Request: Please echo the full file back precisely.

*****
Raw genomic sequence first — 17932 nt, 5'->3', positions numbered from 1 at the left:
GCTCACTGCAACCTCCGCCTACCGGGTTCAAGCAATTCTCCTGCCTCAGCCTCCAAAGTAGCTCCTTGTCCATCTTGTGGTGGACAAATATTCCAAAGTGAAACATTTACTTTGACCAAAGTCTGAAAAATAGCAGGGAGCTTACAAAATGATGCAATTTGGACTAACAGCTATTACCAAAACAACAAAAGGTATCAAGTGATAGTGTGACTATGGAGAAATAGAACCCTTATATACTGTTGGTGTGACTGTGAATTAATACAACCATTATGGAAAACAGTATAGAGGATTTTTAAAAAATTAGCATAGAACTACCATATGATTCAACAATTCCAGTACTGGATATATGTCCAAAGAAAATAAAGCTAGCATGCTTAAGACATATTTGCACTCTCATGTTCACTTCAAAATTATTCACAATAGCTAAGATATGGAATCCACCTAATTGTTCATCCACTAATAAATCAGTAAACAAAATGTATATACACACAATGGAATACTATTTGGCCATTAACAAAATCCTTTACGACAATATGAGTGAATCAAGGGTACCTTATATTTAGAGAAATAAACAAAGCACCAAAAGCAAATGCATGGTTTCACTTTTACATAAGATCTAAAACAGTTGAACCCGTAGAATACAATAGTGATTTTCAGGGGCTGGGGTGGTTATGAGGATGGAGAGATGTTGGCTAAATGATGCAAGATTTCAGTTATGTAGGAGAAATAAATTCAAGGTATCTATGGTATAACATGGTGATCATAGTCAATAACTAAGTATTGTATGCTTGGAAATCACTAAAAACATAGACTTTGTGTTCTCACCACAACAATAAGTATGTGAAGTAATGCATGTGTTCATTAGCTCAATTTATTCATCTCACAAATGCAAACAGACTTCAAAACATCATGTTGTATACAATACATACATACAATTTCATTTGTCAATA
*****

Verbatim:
Raw genomic sequence first — 17932 nt, 5'->3', positions numbered from 1 at the left:
GCTCACTGCAACCTCCGCCTACCGGGTTCAAGCAATTCTCCTGCCTCAGCCTCCAAAGTAGCTCCTTGTCCATCTTGTGGTGGACAAATATTCCAAAGTGAAACATTTACTTTGACCAAAGTCTGAAAAATAGCAGGGAGCTTACAAAATGATGCAATTTGGACTAACAGCTATTACCAAAACAACAAAAGGTATCAAGTGATAGTGTGACTATGGAGAAATAGAACCCTTATATACTGTTGGTGTGACTGTGAATTAATACAACCATTATGGAAAACAGTATAGAGGATTTTTAAAAAATTAGCATAGAACTACCATATGATTCAACAATTCCAGTACTGGATATATGTCCAAAGAAAATAAAGCTAGCATGCTTAAGACATATTTGCACTCTCATGTTCACTTCAAAATTATTCACAATAGCTAAGATATGGAATCCACCTAATTGTTCATCCACTAATAAATCAGTAAACAAAATGTATATACACACAATGGAATACTATTTGGCCATTAACAAAATCCTTTACGACAATATGAGTGAATCAAGGGTACCTTATATTTAGAGAAATAAACAAAGCACCAAAAGCAAATGCATGGTTTCACTTTTACATAAGATCTAAAACAGTTGAACCCGTAGAATACAATAGTGATTTTCAGGGGCTGGGGTGGTTATGAGGATGGAGAGATGTTGGCTAAATGATGCAAGATTTCAGTTATGTAGGAGAAATAAATTCAAGGTATCTATGGTATAACATGGTGATCATAGTCAATAACTAAGTATTGTATGCTTGGAAATCACTAAAAACATAGACTTTGTGTTCTCACCACAACAATAAGTATGTGAAGTAATGCATGTGTTCATTAGCTCAATTTATTCATCTCACAAATGCAAACAGACTTCAAAACATCATGTTGTATACAATACATACATACAATTTCATTTGTCAATA